In trusts we trust?

In trusts we trust?

When considering how best to manage their assets, many people place their faith in a trust. Even if you’ve never been directly involved in a trust yourself, you probably know someone who has or have heard them being talked about. But what exactly is a trust and when can it be a useful part of organising your financial affairs?

Trust triumvirates

Essentially, a trust is a way of managing assets, whether in the form of property, cash, investments or even insurance policies. Trusts can be extremely useful in a range of circumstances, but the reasons for using them essentially fall into three main categories: protection; control and taxation.

There are usually three specific parties involved in a trust: the settlor who creates the trust, the trustee who manages it according to the settlor’s wishes – which are set out in a Trust Deed - and the beneficiary who ultimately benefits from the assets (it’s common for there to be multiple trustees and beneficiaries). Once assets, such as cash, investments or property, go into a trust, the settlor relinquishes control of them and they become the responsibility of the trustees.

A useful tool

A key feature of a trust is that they allow specific conditions to be put in place in terms of how the assets are used. This can make them a very effective way of managing the process of passing money from one generation to another. A typical example would be a child or grandchild being restricted from accessing assets left to them by their parents or grandparents until they reach a certain age, or until other criteria are met. Of course, although it’s most commonly a child or grandchild who is the beneficiary, it could be anyone.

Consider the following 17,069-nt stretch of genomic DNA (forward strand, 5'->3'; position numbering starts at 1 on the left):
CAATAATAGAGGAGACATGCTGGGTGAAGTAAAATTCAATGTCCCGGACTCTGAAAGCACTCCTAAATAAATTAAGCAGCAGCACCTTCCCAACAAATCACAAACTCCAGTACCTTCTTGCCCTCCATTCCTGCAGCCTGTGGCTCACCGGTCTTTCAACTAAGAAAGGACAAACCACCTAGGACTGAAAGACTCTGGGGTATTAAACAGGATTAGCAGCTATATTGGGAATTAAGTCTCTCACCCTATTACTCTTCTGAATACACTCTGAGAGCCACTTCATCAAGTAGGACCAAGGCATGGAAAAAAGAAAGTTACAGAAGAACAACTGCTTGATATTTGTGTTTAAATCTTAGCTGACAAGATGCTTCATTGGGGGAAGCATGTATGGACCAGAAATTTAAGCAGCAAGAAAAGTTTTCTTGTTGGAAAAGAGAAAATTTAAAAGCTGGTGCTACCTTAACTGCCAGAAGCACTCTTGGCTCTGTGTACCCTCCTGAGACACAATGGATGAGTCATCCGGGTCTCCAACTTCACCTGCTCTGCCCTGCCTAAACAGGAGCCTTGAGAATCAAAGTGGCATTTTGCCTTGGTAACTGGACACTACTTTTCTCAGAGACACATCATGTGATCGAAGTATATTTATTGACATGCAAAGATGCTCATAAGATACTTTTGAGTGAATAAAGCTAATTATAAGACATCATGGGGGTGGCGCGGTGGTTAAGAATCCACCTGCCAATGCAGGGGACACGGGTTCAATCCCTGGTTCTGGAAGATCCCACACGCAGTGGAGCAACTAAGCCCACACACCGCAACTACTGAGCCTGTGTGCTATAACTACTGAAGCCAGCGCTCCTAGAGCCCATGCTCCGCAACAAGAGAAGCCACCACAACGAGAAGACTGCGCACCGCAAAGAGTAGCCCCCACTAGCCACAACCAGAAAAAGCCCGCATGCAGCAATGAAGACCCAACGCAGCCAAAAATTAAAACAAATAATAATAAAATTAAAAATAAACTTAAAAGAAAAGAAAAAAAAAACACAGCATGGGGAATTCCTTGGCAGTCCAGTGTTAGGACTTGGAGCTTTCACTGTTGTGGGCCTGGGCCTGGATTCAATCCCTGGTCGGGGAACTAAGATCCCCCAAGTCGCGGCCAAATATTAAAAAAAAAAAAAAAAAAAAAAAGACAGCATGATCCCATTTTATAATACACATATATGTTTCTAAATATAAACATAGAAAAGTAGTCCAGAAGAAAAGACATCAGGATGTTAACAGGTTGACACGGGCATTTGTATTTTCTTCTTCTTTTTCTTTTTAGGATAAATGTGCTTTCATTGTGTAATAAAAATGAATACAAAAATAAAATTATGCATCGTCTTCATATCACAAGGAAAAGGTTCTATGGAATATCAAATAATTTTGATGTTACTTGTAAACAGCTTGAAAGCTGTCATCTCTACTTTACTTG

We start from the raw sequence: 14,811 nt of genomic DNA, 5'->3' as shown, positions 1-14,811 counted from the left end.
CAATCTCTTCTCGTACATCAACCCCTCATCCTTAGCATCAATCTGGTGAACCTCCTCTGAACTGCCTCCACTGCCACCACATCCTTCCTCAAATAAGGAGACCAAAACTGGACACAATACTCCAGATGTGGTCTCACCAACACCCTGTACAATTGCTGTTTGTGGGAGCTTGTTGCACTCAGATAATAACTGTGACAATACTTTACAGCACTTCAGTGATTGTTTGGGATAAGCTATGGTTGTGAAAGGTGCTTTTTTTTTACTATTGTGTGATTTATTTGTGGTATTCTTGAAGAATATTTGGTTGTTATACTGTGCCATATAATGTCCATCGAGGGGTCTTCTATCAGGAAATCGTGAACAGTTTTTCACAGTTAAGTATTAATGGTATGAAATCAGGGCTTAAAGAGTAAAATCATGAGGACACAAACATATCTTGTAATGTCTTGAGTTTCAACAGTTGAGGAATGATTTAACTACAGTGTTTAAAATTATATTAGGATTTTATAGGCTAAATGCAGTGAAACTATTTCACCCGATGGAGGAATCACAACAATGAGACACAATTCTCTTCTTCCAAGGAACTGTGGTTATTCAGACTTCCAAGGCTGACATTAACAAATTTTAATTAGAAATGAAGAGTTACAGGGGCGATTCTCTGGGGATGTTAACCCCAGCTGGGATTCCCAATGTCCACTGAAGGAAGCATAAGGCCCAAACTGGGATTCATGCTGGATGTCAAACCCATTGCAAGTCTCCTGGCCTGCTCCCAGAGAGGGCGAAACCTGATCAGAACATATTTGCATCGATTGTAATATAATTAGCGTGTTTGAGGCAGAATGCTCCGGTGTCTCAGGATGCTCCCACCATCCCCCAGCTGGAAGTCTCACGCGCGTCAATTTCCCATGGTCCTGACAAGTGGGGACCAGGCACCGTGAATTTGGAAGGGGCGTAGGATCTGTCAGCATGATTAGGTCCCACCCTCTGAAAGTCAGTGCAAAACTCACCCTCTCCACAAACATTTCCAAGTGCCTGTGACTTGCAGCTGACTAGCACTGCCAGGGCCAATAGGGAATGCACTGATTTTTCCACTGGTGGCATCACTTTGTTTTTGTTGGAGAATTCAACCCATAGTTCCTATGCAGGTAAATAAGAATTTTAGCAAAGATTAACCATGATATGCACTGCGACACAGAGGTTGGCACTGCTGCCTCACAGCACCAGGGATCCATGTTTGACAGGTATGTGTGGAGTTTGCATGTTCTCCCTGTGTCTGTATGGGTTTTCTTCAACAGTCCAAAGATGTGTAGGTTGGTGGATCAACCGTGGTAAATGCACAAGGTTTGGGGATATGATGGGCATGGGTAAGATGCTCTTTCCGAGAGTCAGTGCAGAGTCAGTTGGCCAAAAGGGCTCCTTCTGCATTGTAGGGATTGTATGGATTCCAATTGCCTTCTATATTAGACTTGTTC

They are also a useful tool for helping with inheritance tax (IHT) planning: as property values continue to rise, more and more people are finding themselves incurring IHT simply because of the value of the family home. The current IHT limit per individual is £325,000, with anything above this being liable for IHT. Putting a property – or other assets - into a trust removes it from the settlor’s estate, potentially lowering the IHT liability.

Banking for trusts

While it used to be common for bankers to act as trustees, nowadays a bank’s role usually involves providing the platform required for the trust’s banking needs. At Hampden & Co, as a private bank that works closely with clients whose circumstances often have some complexity, and that maintains relationships with other professionals such as solicitors, we are often approached to provide trust banking services which other banks lack either the necessary expertise or the appetite to provide.

In the main, banking for trusts tends to be a little more complicated than personal banking. Even for a straightforward vanilla current account, the fact that there may be multiple trustees living in different locations make administrating a trust account more complicated; if the trust is looking for loan facilities then further additional focus is required, as we complete the relevant due diligence.

Not Just Banking

Where I have worked with clients to provide banking for a trust it is frequently in emotionally-charged situations such as the management of a will after a bereavement. Co-operating with a client’s solicitors, accountants and other advisers to create or administer trusts swiftly and sensitively provides a level of support that is appreciated, and goes above and beyond what many have to expect from a bank.

If you want to learn more about how Hampden & Co can help, please get in touch with me at